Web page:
Only a few years have passed since the global economy came under threat from forces that originated mainly in the United States -- abuses of the derivatives markets and a flood of cheap credit. In the next four years, the United States will have a correspondingly large role in fostering the financial stability it once helped destroy. That means keeping its own house in order while working to create a global regulatory structure capable of monitoring and controlling systemic risks.
Putting Romney in charge of financial regulation might be akin to letting the fox guard the henhouse or, alternatively, using a mob informant to determine where the bodies are buried. The Republican presidential hopeful comes from the world of high finance, and he has made use of some sophisticated dodges of financial regulations in order to increase his fortune. Glenn Hubbard, one of his top economic advisors and potentially his choice for Treasury secretary, has recognized the failures of regulation but is wary of the burden new rules might place on the financial sector. So far, Romney has said little about how he would help resolve the crisis in the eurozone, which is arguably the economic problem that will affect Americans most in the coming years.
Obama hasn't said much either, but he has emerged as a team player on the global economic stage by supporting the Basel III international banking standards through the G-20. This decision did not endear him to finance's high and mighty, but others may have. For one thing, his administration has done little to punish the highfliers whose negligence or malfeasance contributed to the financial crisis. He has also stuck by his Treasury secretary, Timothy Geithner, through accusations of pandering to Wall Street, and he could have taken a stronger line on consumer protection while Congress concocted the Dodd-Frank legislation, which reformed financial institutions.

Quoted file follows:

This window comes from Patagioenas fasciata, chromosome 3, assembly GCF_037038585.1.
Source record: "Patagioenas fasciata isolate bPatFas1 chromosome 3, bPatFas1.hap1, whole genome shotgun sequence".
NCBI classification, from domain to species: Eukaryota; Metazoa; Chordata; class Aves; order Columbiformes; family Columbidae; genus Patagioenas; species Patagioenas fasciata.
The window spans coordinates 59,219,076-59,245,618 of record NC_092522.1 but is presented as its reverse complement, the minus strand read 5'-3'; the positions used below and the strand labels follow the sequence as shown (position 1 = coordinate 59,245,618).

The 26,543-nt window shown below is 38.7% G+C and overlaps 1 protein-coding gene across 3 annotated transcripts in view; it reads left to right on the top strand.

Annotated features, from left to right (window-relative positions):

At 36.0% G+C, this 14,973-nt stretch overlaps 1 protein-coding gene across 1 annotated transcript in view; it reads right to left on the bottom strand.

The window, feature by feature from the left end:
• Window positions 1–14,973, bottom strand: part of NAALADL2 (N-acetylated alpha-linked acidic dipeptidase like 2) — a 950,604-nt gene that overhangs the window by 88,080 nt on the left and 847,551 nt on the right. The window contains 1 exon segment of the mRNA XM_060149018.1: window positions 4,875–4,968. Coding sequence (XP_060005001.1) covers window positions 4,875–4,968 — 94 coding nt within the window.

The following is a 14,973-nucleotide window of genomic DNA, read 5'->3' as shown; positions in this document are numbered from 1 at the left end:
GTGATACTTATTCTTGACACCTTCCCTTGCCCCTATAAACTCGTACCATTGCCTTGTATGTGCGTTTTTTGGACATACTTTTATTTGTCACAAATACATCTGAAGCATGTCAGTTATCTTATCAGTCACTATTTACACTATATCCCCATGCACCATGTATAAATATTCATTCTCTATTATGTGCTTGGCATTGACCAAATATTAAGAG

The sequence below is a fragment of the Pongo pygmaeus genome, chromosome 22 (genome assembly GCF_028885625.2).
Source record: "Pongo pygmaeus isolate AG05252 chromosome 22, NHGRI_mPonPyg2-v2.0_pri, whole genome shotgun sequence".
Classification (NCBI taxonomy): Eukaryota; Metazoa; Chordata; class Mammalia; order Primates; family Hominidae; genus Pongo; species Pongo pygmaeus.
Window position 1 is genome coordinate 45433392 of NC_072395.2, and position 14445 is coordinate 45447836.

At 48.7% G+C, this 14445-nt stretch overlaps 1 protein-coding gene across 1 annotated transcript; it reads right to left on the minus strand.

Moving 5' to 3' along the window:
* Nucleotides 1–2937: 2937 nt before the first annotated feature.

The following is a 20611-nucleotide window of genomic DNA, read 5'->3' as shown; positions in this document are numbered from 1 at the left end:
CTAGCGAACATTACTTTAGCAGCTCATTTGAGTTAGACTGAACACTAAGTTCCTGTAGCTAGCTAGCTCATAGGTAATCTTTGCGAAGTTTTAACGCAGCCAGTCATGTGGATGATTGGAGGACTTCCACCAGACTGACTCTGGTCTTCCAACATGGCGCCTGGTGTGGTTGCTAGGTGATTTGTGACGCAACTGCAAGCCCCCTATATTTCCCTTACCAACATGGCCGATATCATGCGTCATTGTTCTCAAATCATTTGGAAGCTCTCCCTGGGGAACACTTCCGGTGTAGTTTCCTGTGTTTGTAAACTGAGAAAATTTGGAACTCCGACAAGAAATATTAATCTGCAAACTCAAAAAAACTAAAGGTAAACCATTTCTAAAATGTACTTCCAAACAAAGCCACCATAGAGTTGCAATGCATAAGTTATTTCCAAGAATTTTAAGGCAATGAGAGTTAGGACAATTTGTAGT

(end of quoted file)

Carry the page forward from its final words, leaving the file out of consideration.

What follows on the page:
Yet Obama seems more committed to ensuring the stability of the federal government, which is part of the bedrock of the global financial system. Last year, when Republicans in Congress almost caused the Treasury to default on its debt, Republican vice-presidential nominee Paul Ryan said it would be no big deal. On the contrary, it would have been a very big deal, and the idea that a Romney administration would play along with such a radical Congress should strike fear into markets around the world.
Verdict: Advantage Obama
So far, neither candidate seems like the ideal choice to put the global economy back on track. There is one more factor that could tip the balance, however. Back in 2003, I polled economists around the United States about George W. Bush's influence over the economy. Most said that there was little the president could do to affect the economic cycle, but they did note that his foreign policy -- namely, the slow march toward war in Iraq -- was probably hurting growth.
The Obama administration has shown a lot of reluctance to engage the United States in another major conflict, but some of Romney's cohorts have spoken openly about attacking Iran. Another war, especially in the Middle East, would create enormous uncertainty throughout the global economy. Given the daunting challenges we already face, that's something the world could definitely do without. Obama may not be a star when it comes to global economics, but he looks like a safer bet than the alternative.